Osborne’s budget is “stupid” and “unfair”

June 22, 2010


David Byrne is a professor at the School of Applied Social Sciences, Durham University. The opinions expressed are his own. –

Reuters’ guest blogger Laurence Copeland omitted two words in his description of Tuesday’s budget – the words being ‘stupid’ and ‘unfair’.

It is stupid first because it is cutting demand – both from the public sector and through multiplier effects across the economy as a whole.

Lord Skidelsky, a Conservative peer, let us remember but also someone who has learned the lessons Keynes taught us, has warned us of the dangers of cutting public sector stimulated demand when the private sector is incapable of responding to a monetary stimulus.

When President Franklin D. Roosevelt cut the deficit in the U.S. Federal Budget in 1937, the U.S. economy promptly started to fall back into recession / depression and it took the Second World War to dig it out of that condition.

It is stupid second because, taken together with pre-budget cuts such as the loan to Sheffield Forgemasters, it completely fails to address the fundamental problem of the UK economy which is what is that we actually do to earn a living on a global scale.

The betting that our speculators in the financial sector would be better than everybody else’s speculators, New  Labour’s commitment as much as the Tories since Thatcher, has been blown apart as we have been forced to realize that these so called ‘wealth creators’ have in fact destroyed wealth globally on a massive scale.
A serious attempt to address this issue would have put the development of a coherent  industrial policy, with industry understood in the widest sense of real production in all spheres, at the heart of government policy. Vince Cable surely realizes this so what is he actually doing as head of the relevant department?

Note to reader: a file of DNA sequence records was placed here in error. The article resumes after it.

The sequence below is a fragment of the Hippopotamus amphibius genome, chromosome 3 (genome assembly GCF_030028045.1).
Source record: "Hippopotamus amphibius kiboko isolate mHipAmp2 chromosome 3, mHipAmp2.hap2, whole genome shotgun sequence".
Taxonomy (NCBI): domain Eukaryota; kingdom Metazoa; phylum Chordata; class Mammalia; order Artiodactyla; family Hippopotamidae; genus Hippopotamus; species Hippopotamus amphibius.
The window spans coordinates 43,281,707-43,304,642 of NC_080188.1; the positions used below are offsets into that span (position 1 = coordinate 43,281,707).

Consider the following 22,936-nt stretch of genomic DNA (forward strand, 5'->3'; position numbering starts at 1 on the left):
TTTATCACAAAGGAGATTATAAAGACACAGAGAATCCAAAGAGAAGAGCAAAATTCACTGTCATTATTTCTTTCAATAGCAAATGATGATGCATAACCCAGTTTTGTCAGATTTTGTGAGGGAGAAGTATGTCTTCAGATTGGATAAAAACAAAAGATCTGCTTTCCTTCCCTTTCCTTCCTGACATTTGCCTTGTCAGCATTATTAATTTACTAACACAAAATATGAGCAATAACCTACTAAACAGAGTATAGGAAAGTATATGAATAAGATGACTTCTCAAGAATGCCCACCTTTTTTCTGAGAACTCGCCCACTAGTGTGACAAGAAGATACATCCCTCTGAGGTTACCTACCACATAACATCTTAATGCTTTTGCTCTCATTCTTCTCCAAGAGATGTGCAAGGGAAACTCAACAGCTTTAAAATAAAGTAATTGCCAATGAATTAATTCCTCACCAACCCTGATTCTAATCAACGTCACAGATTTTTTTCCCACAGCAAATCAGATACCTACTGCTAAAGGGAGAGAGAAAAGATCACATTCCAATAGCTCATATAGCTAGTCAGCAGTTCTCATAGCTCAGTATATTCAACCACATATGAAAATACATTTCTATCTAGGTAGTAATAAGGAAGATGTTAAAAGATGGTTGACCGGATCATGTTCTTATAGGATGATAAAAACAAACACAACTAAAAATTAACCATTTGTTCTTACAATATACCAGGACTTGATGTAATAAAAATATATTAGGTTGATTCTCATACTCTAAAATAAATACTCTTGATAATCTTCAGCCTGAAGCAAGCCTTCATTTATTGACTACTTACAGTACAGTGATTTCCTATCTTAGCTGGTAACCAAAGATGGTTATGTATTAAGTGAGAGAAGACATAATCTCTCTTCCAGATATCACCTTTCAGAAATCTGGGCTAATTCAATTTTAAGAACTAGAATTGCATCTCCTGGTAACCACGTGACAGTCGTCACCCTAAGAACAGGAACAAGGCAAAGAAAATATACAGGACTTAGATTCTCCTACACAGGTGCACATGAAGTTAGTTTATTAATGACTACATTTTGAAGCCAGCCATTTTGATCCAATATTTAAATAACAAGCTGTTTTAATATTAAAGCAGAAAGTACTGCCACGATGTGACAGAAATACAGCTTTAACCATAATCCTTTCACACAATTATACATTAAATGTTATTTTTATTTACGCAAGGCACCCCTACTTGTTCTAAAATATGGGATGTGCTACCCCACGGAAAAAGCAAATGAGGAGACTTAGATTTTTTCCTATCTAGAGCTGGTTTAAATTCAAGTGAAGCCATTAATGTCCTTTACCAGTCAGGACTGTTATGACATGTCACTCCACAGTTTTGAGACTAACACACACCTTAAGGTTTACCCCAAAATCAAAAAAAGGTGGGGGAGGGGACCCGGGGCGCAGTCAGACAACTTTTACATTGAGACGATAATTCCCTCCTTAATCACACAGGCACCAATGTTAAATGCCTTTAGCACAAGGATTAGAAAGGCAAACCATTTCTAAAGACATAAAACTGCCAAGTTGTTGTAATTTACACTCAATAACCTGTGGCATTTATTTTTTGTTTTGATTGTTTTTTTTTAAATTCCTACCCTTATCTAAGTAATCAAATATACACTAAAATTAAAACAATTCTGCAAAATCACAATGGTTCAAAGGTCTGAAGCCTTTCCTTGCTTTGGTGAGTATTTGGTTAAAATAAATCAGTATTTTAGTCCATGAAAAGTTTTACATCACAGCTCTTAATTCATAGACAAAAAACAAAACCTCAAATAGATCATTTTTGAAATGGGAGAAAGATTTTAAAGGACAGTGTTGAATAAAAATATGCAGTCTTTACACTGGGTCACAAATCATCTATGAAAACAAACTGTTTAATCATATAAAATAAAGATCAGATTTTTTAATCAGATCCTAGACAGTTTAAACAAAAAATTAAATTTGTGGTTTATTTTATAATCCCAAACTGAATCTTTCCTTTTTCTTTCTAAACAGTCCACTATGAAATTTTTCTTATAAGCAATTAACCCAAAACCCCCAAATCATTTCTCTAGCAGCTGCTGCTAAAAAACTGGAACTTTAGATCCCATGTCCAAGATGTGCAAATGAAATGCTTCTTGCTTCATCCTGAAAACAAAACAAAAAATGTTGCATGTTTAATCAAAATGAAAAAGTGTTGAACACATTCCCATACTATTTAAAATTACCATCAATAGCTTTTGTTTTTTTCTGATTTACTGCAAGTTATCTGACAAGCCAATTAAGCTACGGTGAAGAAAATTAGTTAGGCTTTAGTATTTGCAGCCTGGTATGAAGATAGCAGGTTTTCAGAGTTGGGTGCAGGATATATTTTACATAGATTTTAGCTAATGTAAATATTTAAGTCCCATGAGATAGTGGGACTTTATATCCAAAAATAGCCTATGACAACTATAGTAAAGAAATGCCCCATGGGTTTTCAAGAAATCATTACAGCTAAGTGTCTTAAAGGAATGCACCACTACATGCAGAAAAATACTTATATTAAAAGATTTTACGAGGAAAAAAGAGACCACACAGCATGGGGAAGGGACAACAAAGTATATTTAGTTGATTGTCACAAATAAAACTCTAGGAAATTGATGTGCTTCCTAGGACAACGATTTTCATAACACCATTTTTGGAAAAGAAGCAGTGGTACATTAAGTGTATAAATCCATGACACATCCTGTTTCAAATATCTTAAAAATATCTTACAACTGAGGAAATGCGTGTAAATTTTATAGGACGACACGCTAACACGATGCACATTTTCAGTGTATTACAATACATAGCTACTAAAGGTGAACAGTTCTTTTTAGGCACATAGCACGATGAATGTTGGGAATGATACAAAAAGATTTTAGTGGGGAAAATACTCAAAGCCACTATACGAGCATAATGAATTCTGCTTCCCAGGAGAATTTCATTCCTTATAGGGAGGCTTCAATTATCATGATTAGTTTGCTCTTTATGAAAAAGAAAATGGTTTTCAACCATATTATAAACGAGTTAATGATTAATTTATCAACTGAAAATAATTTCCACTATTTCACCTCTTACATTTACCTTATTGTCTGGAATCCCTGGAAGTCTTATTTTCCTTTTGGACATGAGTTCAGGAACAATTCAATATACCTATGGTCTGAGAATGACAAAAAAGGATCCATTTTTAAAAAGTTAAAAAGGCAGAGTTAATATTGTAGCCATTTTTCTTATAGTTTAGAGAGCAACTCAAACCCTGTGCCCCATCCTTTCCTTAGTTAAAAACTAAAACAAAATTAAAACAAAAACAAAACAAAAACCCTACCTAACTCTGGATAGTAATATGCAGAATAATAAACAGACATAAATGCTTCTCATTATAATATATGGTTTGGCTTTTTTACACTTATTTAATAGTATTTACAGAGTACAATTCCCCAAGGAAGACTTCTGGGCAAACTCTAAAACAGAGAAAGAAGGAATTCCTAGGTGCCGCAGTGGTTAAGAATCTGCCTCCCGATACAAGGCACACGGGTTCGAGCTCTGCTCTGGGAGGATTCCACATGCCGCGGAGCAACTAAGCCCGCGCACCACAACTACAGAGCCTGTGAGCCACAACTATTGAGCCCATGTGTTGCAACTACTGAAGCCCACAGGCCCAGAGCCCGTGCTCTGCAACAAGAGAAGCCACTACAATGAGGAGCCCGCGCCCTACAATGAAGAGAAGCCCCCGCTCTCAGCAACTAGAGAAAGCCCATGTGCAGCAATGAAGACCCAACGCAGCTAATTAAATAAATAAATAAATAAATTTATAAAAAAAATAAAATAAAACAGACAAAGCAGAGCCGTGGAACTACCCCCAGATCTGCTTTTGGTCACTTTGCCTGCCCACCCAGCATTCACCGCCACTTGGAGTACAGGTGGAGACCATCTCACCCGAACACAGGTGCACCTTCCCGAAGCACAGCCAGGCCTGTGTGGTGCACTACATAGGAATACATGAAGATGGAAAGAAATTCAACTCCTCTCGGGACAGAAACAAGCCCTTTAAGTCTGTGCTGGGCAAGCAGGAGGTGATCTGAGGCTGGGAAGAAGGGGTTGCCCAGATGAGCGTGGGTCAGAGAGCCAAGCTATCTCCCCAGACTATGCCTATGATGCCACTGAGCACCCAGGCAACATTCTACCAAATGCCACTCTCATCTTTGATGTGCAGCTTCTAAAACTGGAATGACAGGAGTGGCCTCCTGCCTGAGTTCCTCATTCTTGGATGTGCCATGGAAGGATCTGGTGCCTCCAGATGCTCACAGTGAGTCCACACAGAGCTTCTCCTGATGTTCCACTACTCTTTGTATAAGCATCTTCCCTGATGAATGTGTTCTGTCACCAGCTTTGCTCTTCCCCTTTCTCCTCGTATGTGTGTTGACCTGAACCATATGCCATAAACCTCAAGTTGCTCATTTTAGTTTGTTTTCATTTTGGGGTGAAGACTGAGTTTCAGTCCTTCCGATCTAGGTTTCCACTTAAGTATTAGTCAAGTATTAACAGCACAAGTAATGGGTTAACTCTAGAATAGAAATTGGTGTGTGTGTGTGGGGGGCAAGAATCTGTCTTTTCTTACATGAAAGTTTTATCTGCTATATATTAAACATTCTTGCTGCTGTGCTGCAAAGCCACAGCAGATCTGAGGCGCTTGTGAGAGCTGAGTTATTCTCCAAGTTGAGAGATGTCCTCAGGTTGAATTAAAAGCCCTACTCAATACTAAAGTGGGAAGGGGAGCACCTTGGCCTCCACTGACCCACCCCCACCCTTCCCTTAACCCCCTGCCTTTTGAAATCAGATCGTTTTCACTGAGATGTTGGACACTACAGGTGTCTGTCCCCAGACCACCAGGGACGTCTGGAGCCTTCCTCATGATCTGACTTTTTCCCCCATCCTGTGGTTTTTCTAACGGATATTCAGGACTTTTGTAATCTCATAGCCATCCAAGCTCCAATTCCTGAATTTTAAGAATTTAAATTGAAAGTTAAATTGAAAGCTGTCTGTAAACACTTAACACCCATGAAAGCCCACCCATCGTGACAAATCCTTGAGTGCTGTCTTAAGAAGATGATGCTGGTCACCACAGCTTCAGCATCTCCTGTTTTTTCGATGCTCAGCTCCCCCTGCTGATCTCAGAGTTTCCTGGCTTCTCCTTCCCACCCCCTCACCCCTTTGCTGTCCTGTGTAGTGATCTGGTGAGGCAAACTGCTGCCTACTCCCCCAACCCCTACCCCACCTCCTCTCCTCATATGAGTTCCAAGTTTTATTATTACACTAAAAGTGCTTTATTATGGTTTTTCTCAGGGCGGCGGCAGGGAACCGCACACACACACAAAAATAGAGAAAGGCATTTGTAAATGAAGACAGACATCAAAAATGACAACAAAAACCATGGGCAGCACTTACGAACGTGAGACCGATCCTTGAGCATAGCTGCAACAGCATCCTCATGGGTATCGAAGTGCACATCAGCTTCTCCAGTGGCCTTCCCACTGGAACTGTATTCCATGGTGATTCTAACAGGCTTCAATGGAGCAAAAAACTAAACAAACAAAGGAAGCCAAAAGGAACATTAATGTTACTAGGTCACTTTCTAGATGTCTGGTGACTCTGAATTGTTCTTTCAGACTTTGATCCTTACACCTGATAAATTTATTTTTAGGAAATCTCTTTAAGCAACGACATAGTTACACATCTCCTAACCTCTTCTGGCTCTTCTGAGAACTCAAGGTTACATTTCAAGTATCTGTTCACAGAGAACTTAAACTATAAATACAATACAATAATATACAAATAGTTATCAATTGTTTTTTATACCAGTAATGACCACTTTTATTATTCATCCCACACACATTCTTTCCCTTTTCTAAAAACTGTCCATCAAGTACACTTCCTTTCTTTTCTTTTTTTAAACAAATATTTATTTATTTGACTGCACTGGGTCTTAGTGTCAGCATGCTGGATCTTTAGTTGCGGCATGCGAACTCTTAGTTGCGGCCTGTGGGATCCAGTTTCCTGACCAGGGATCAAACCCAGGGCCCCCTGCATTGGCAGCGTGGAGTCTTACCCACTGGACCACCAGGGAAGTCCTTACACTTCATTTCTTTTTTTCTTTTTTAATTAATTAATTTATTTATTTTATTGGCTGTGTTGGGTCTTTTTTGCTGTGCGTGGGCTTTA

The budget is unfair because – despite what are really some token gestures in relation to targeting higher income tax payers – those people in the top decile who actually pay tax as opposed to the top percentile who systematically avoid it wholesale – much of the burden will fall not just on the poorest through real cuts in benefits by shifting the index used to upgrade all benefits other than pensions but also on middle Britain through the cuts in the real incomes of public sector workers – (and had the government actually forgotten that the significant economic unit is the household and that many households consist of both a public sector and a private sector worker? If so more fool them) – and cuts in public services across the board including higher education.

The increase in VAT is of course grossly regressive.

Let us be clear – we will see a massive rise in unemployment again as in the early 1980s. And all this could have been avoided. Skidelsky has pointed out that British public debt is perfectly saleable on good terms in the market.

Indeed in times of crisis money flows towards public bonds as a safe resource in order to retain value – this absolutely happened at the height of  the recent crisis.

The myth that the 18 millionaires in the cabinet (minus the one who would have gone to jail if his misclaim  had been of housing benefit rather than parliamentary allowances) have  promulgated is that cuts were both essential and desirable. Both contentions are complete rubbish.

So, bluntly put, is this budget.

Picture Credit:  Demonstrators hold placards outside the Houses of Parliament as Chancellor George Osborne presents his first budget inside, in central London, June 22, 2010. REUTERS/Andrew Winning

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